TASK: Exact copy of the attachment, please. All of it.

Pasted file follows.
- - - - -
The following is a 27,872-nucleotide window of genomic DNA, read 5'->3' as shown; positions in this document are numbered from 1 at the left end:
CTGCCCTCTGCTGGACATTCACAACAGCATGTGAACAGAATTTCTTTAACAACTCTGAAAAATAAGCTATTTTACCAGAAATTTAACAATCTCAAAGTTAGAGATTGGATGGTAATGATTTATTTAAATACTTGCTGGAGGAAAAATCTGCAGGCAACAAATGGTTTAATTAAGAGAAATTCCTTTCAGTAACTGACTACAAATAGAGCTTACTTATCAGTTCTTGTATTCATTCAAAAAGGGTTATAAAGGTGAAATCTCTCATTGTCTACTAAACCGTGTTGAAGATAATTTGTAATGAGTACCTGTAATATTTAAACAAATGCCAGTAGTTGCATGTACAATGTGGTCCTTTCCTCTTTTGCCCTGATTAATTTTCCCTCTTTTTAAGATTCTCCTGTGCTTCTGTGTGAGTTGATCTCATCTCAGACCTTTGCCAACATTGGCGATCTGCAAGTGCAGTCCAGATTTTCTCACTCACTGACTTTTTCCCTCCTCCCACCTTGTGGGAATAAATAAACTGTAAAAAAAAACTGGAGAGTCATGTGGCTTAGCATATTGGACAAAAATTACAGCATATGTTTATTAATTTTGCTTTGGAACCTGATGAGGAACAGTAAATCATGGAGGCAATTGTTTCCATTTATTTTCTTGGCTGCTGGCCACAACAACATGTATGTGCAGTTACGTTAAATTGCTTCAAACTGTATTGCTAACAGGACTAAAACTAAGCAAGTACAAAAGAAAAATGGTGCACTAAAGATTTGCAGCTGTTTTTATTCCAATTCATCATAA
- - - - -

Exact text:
The following is a 27,872-nucleotide window of genomic DNA, read 5'->3' as shown; positions in this document are numbered from 1 at the left end:
CTGCCCTCTGCTGGACATTCACAACAGCATGTGAACAGAATTTCTTTAACAACTCTGAAAAATAAGCTATTTTACCAGAAATTTAACAATCTCAAAGTTAGAGATTGGATGGTAATGATTTATTTAAATACTTGCTGGAGGAAAAATCTGCAGGCAACAAATGGTTTAATTAAGAGAAATTCCTTTCAGTAACTGACTACAAATAGAGCTTACTTATCAGTTCTTGTATTCATTCAAAAAGGGTTATAAAGGTGAAATCTCTCATTGTCTACTAAACCGTGTTGAAGATAATTTGTAATGAGTACCTGTAATATTTAAACAAATGCCAGTAGTTGCATGTACAATGTGGTCCTTTCCTCTTTTGCCCTGATTAATTTTCCCTCTTTTTAAGATTCTCCTGTGCTTCTGTGTGAGTTGATCTCATCTCAGACCTTTGCCAACATTGGCGATCTGCAAGTGCAGTCCAGATTTTCTCACTCACTGACTTTTTCCCTCCTCCCACCTTGTGGGAATAAATAAACTGTAAAAAAAAACTGGAGAGTCATGTGGCTTAGCATATTGGACAAAAATTACAGCATATGTTTATTAATTTTGCTTTGGAACCTGATGAGGAACAGTAAATCATGGAGGCAATTGTTTCCATTTATTTTCTTGGCTGCTGGCCACAACAACATGTATGTGCAGTTACGTTAAATTGCTTCAAACTGTATTGCTAACAGGACTAAAACTAAGCAAGTACAAAAGAAAAATGGTGCACTAAAGATTTGCAGCTGTTTTTATTCCAATTCATCATAA